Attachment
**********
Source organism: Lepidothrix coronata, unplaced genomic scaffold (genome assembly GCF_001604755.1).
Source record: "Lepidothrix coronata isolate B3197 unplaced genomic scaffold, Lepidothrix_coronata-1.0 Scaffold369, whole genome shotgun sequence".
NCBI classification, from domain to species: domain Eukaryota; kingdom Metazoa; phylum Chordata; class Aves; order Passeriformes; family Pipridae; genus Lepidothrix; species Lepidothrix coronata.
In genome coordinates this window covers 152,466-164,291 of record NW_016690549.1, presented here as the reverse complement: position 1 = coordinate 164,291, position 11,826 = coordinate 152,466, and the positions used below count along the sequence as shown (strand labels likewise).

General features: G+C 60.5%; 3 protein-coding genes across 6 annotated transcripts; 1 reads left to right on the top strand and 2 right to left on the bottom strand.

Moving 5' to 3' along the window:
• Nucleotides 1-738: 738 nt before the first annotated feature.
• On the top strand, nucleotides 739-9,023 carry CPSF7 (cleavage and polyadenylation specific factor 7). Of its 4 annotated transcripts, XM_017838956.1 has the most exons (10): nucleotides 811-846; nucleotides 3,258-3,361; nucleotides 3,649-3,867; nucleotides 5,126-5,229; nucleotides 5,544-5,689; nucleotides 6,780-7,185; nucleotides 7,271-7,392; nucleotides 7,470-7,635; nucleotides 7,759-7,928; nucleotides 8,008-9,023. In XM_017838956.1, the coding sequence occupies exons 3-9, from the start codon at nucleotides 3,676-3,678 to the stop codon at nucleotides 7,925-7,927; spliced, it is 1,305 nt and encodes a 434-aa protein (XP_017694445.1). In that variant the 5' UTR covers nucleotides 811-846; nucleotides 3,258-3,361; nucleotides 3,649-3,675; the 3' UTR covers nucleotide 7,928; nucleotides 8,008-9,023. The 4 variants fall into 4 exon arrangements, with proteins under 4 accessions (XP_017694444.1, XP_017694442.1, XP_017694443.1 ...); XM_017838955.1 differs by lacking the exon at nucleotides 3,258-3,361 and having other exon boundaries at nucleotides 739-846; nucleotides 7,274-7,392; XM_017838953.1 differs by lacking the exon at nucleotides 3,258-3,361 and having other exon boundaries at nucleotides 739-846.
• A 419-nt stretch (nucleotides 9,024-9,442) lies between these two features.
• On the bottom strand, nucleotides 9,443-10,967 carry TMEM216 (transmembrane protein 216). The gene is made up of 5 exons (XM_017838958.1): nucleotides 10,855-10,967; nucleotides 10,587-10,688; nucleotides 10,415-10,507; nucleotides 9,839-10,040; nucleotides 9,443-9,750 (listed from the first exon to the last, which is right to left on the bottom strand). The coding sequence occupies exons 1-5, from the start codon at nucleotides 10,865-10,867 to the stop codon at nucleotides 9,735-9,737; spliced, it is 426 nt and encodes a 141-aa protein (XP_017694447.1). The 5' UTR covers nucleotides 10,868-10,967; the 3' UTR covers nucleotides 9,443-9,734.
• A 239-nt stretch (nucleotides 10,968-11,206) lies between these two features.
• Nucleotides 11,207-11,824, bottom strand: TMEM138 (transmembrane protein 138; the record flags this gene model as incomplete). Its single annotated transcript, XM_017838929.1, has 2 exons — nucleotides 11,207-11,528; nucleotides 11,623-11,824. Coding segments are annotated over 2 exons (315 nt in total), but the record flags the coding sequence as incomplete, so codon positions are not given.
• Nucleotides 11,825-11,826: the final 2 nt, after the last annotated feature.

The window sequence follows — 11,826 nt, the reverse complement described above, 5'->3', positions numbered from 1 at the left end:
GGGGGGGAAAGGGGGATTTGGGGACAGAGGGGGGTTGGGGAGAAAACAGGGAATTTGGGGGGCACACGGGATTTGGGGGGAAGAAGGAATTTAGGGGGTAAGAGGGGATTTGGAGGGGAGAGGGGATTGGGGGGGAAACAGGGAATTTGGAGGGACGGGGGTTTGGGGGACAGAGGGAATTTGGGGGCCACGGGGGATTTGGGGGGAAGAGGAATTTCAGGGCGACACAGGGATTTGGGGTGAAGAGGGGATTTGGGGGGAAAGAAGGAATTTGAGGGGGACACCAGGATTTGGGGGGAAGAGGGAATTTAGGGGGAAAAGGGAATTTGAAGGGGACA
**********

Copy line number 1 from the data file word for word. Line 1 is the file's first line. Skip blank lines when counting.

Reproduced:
Source organism: Lepidothrix coronata, unplaced genomic scaffold (genome assembly GCF_001604755.1).